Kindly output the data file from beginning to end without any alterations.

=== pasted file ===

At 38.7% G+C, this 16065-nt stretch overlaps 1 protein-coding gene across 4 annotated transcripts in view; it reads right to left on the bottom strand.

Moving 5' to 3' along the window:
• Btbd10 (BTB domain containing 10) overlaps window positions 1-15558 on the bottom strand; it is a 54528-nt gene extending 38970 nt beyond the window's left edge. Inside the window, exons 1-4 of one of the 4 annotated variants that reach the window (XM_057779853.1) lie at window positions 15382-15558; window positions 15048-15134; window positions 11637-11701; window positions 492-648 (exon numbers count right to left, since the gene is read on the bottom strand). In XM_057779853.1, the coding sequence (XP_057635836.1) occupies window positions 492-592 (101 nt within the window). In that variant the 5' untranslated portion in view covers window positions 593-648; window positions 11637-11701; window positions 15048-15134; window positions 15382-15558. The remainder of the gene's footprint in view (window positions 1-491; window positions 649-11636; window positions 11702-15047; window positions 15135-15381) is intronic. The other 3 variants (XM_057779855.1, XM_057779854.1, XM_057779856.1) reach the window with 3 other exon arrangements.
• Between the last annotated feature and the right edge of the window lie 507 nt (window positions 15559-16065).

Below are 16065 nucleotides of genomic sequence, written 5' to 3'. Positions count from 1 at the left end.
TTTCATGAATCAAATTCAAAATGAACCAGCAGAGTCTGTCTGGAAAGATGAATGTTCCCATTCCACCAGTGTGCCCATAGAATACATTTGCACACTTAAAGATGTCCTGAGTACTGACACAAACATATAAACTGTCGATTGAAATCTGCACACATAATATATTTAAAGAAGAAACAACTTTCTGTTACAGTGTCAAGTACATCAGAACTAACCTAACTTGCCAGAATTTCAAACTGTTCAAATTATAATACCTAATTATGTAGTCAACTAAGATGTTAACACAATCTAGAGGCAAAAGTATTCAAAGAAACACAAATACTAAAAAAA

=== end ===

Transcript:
At 38.7% G+C, this 16065-nt stretch overlaps 1 protein-coding gene across 4 annotated transcripts in view; it reads right to left on the bottom strand.

Moving 5' to 3' along the window:
• Btbd10 (BTB domain containing 10) overlaps window positions 1-15558 on the bottom strand; it is a 54528-nt gene extending 38970 nt beyond the window's left edge. Inside the window, exons 1-4 of one of the 4 annotated variants that reach the window (XM_057779853.1) lie at window positions 15382-15558; window positions 15048-15134; window positions 11637-11701; window positions 492-648 (exon numbers count right to left, since the gene is read on the bottom strand). In XM_057779853.1, the coding sequence (XP_057635836.1) occupies window positions 492-592 (101 nt within the window). In that variant the 5' untranslated portion in view covers window positions 593-648; window positions 11637-11701; window positions 15048-15134; window positions 15382-15558. The remainder of the gene's footprint in view (window positions 1-491; window positions 649-11636; window positions 11702-15047; window positions 15135-15381) is intronic. The other 3 variants (XM_057779855.1, XM_057779854.1, XM_057779856.1) reach the window with 3 other exon arrangements.
• Between the last annotated feature and the right edge of the window lie 507 nt (window positions 15559-16065).

Below are 16065 nucleotides of genomic sequence, written 5' to 3'. Positions count from 1 at the left end.
TTTCATGAATCAAATTCAAAATGAACCAGCAGAGTCTGTCTGGAAAGATGAATGTTCCCATTCCACCAGTGTGCCCATAGAATACATTTGCACACTTAAAGATGTCCTGAGTACTGACACAAACATATAAACTGTCGATTGAAATCTGCACACATAATATATTTAAAGAAGAAACAACTTTCTGTTACAGTGTCAAGTACATCAGAACTAACCTAACTTGCCAGAATTTCAAACTGTTCAAATTATAATACCTAATTATGTAGTCAACTAAGATGTTAACACAATCTAGAGGCAAAAGTATTCAAAGAAACACAAATACTAAAAAAA